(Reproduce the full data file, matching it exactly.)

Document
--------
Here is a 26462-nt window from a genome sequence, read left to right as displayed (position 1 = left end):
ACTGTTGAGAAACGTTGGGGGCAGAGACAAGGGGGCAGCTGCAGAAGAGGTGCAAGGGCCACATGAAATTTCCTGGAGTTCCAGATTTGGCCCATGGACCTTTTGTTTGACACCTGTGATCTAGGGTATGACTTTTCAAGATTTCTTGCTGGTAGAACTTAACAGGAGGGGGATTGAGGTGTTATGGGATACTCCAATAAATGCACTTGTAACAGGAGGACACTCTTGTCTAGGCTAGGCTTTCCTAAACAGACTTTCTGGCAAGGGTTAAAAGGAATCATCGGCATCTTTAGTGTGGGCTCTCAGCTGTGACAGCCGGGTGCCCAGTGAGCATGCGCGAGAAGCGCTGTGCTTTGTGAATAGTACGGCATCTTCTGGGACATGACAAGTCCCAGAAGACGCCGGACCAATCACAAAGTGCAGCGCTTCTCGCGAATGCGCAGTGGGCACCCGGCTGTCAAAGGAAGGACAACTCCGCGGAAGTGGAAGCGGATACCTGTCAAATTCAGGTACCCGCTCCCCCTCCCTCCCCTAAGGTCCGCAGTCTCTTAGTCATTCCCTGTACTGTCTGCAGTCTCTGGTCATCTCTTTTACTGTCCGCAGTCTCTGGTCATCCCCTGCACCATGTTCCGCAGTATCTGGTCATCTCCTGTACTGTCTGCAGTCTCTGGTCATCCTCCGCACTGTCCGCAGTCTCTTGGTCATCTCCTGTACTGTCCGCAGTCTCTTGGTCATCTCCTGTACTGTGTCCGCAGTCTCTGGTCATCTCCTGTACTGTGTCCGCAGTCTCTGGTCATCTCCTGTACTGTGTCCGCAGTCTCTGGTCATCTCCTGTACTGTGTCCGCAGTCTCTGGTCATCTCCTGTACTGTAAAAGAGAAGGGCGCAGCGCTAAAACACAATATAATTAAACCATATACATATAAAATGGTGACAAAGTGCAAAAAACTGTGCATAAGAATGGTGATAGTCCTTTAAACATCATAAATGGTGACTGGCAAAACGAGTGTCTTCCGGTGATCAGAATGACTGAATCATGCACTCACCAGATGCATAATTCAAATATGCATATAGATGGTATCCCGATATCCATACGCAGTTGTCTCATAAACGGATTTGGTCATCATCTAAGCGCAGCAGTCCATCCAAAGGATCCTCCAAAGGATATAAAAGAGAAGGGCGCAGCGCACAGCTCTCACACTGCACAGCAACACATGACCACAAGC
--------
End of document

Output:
Here is a 26462-nt window from a genome sequence, read left to right as displayed (position 1 = left end):
ACTGTTGAGAAACGTTGGGGGCAGAGACAAGGGGGCAGCTGCAGAAGAGGTGCAAGGGCCACATGAAATTTCCTGGAGTTCCAGATTTGGCCCATGGACCTTTTGTTTGACACCTGTGATCTAGGGTATGACTTTTCAAGATTTCTTGCTGGTAGAACTTAACAGGAGGGGGATTGAGGTGTTATGGGATACTCCAATAAATGCACTTGTAACAGGAGGACACTCTTGTCTAGGCTAGGCTTTCCTAAACAGACTTTCTGGCAAGGGTTAAAAGGAATCATCGGCATCTTTAGTGTGGGCTCTCAGCTGTGACAGCCGGGTGCCCAGTGAGCATGCGCGAGAAGCGCTGTGCTTTGTGAATAGTACGGCATCTTCTGGGACATGACAAGTCCCAGAAGACGCCGGACCAATCACAAAGTGCAGCGCTTCTCGCGAATGCGCAGTGGGCACCCGGCTGTCAAAGGAAGGACAACTCCGCGGAAGTGGAAGCGGATACCTGTCAAATTCAGGTACCCGCTCCCCCTCCCTCCCCTAAGGTCCGCAGTCTCTTAGTCATTCCCTGTACTGTCTGCAGTCTCTGGTCATCTCTTTTACTGTCCGCAGTCTCTGGTCATCCCCTGCACCATGTTCCGCAGTATCTGGTCATCTCCTGTACTGTCTGCAGTCTCTGGTCATCCTCCGCACTGTCCGCAGTCTCTTGGTCATCTCCTGTACTGTCCGCAGTCTCTTGGTCATCTCCTGTACTGTGTCCGCAGTCTCTGGTCATCTCCTGTACTGTGTCCGCAGTCTCTGGTCATCTCCTGTACTGTGTCCGCAGTCTCTGGTCATCTCCTGTACTGTGTCCGCAGTCTCTGGTCATCTCCTGTACTGTAAAAGAGAAGGGCGCAGCGCTAAAACACAATATAATTAAACCATATACATATAAAATGGTGACAAAGTGCAAAAAACTGTGCATAAGAATGGTGATAGTCCTTTAAACATCATAAATGGTGACTGGCAAAACGAGTGTCTTCCGGTGATCAGAATGACTGAATCATGCACTCACCAGATGCATAATTCAAATATGCATATAGATGGTATCCCGATATCCATACGCAGTTGTCTCATAAACGGATTTGGTCATCATCTAAGCGCAGCAGTCCATCCAAAGGATCCTCCAAAGGATATAAAAGAGAAGGGCGCAGCGCACAGCTCTCACACTGCACAGCAACACATGACCACAAGC